The Future of the California Housing Market

Home prices have declined 40% – 50% over the last 3 years but how much lower can prices really go?  The California job market is hugely dependent upon real estate so it is imperative to look at home prices as they relate to income levels.  Remember there is a current unemployment rate of 12.4% and a huge underemployment rate of 23%, the second in the nation.  Based on the chart below it looks as though housing is doing a little better than employment which is surprising given California’s employment dependence on the housing industry.


What is interesting is that employment kept increasing for 2 more years after the real estate bubble burst from 2007 through around 2009.  Right now you see employment hovering around 1998 levels while home prices are around 2003 levels showing a lost decade in home prices.  Home prices are no longer driving employment, and it is safe to assume that it should be the other way around given the increased risk standards given from the banks for financing and large amount of foreclosures looming, limiting the increase in home values.  An increase in employment and spending power is the only thing that is going to stabilize home prices.  The buying power is simply not there for California home prices and the only way for the prices to go is down.  Simply put, mortgage brokers, real estate agents, contractors and most people that are in the real estate industry were making 3 times more than they are now.  This reduces their purchasing power significantly.

To give a clearer picture of how employment is moving check out the unemployment benefits payout chart below which shot up from close to $6 million in 2009 to above $20 million currently.  It only dropped slightly due to the people who have been on unemployment for 99 months and exhausted their benefits.


There is no way there will be a California housing recovery until employment turns around.  It just does not make economic sense unless the banks start giving out liar loans again!  This is why the mortgage brokers were making 6 figures in the first place with a high school diploma and no real education of the industry.  This increased the overall economy by those high paid workers increasing their spending  habits causing an increase in GDP during that time.  California was making a ton of revenue so why in the world would they stop the corruption?  This reinforced even more corruption because everyone was making a boat load of money and turning a blind eye to the truth, that all of this growth was artificial.  Then you have tax credits and government bail outs trying to re-create the environment because so many were making so much money which did nothing but prolong the problem.  We see this in the continued decline in housing after the tax credits went away.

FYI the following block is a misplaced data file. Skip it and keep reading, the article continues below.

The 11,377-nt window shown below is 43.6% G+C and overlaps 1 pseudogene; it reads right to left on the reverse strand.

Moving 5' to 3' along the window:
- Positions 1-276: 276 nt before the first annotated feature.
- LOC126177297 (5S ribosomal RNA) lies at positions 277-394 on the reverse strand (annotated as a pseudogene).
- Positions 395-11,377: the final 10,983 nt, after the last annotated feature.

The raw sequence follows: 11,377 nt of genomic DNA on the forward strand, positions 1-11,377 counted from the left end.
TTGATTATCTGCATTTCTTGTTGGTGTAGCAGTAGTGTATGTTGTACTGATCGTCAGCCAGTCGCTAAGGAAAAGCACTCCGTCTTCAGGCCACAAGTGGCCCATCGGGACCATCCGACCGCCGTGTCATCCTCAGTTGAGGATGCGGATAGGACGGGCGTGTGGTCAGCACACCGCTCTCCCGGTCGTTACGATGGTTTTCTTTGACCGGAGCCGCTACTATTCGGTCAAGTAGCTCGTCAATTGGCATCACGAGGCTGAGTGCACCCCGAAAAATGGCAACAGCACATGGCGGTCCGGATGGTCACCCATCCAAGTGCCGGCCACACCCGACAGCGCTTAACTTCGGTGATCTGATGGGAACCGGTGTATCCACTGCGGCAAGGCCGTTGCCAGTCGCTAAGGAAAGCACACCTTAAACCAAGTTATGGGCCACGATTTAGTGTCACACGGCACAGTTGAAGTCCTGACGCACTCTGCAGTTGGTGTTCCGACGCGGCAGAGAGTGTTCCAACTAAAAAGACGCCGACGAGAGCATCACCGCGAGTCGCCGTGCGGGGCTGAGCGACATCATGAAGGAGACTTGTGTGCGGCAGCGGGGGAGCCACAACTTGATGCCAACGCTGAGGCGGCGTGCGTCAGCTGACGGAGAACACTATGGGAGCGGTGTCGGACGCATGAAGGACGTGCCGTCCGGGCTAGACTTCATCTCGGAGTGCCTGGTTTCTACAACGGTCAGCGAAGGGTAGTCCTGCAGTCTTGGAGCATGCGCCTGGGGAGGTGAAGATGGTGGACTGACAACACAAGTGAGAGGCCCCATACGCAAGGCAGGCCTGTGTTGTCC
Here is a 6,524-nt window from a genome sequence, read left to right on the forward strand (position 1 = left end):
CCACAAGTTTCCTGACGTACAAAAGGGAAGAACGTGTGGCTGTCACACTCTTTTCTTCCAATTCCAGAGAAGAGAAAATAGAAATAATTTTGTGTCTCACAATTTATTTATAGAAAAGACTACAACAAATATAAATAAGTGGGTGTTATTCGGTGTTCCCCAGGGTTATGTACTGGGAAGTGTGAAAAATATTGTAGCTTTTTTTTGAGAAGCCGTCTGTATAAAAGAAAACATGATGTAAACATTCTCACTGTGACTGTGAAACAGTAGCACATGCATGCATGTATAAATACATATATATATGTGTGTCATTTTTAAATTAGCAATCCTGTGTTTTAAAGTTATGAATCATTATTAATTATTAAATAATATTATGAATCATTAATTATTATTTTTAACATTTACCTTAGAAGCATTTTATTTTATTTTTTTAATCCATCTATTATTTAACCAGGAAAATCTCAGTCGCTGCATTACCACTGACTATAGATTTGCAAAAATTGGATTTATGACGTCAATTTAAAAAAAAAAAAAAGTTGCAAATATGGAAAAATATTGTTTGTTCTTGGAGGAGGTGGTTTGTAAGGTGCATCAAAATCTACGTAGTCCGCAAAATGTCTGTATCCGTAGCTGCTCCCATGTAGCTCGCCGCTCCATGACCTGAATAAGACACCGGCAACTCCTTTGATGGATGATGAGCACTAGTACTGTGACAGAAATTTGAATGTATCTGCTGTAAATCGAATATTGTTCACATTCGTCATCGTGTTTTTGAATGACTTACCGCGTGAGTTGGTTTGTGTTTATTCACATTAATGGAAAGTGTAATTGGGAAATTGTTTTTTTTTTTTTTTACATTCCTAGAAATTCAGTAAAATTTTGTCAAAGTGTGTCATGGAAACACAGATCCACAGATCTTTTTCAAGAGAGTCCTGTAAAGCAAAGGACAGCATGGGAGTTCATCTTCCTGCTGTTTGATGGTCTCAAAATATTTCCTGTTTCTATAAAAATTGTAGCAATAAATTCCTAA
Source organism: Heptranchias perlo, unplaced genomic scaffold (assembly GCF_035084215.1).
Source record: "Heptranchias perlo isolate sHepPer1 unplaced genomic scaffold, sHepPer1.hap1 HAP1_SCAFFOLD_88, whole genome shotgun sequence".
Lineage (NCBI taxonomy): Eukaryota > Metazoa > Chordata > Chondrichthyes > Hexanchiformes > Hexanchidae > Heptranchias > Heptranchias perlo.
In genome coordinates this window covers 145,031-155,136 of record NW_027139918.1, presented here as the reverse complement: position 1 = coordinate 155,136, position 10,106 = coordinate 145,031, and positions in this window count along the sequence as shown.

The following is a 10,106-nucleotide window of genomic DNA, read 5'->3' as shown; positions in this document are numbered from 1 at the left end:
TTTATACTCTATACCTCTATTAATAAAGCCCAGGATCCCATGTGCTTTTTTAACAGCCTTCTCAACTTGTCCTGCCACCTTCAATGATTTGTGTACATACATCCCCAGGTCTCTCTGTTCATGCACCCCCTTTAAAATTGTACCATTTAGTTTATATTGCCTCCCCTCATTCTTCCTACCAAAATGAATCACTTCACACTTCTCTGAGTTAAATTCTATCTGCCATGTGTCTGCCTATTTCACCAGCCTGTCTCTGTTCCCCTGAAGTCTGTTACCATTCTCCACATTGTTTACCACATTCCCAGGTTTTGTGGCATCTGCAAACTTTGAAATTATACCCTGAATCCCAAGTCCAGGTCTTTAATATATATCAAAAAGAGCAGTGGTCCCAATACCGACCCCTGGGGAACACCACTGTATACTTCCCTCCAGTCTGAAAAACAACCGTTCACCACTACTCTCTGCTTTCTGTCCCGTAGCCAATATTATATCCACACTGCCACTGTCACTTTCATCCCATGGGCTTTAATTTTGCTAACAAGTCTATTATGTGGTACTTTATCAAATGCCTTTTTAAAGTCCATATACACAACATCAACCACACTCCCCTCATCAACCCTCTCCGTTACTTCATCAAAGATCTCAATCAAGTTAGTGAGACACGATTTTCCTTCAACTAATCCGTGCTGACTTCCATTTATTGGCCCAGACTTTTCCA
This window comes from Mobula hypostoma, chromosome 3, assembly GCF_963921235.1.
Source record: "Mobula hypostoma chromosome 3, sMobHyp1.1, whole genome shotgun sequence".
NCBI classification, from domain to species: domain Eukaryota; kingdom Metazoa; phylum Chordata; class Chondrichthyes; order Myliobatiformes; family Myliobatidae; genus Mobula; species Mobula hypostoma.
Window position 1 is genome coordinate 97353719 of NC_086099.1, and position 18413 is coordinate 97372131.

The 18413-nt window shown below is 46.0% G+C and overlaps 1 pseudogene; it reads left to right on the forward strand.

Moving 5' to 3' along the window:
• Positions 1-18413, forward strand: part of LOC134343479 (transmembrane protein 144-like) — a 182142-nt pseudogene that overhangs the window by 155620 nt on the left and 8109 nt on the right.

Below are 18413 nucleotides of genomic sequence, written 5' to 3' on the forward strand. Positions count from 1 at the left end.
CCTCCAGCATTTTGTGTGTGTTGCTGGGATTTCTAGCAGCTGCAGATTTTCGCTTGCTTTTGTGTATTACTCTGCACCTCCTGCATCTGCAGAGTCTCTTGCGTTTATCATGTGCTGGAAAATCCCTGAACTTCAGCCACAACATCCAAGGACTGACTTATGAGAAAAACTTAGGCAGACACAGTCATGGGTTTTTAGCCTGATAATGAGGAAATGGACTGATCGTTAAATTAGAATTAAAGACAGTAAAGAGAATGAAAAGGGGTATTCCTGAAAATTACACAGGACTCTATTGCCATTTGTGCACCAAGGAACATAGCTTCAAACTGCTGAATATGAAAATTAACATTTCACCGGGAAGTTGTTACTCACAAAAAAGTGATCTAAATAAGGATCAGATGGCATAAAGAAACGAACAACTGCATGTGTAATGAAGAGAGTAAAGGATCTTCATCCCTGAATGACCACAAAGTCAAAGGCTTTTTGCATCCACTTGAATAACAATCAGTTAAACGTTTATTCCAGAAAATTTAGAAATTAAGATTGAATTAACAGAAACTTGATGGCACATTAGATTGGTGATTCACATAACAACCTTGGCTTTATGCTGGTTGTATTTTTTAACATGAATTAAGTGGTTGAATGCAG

Now I am sure you are hearing the rumors that only high tier housing prices will decrease but that is simply not the case.  They are still inflated.  See the chart below showing home prices at all levels still being overvalued.


Of the lower tier prices declined 51% while middle tier declined 37% and higher end properties declined 28%.  Currently total MLS California inventory is at about 164,000 but if you include the shadow inventory of defaulted homes you are looking at approximately 462,000 homes.  The banks have just not begun to foreclose on them yet.  That would increase supply by 282%, and what does economics tell you about increases in supply without an increase in demand?  It tells you that prices have to drop.  It is really difficult to modify these homes when they have dropped as much as they have and reports show that in reality only 10% of these homes will actually be able to be modified.  Home prices should actually decline in California even below historic trends because it is the weakest employment market since the great depression.  That coupled with the bad consumer sentiment about buying homes now and the fear that they have about the current California real estate market is a combination for further price reduction.  Pretty incredible if you ask me.  This is exactly why I don’t buy property in California right now.  I would rather buy in markets that have better economic indicators, are business friendly and you can get a better return on your money due to cash flow.  People tell me all of the time, I buy in California because it has always had appreciation and it will appreciate in the future.  But not a single one of them can tell me what evidence they see for market appreciation.  All I see is a decline in California real estate prices or at least stagnate prices at best for the next 2 decades.  Go ahead and invest in California if you want, but don’t expect price increases just because they historically increased without understanding the economics underlying the market.  And don’t say I didn’t warn you.  Also, thanks to Dr. Housing Bubble for some great information, it’s always top notch and data driven.

Source by Mathew Owens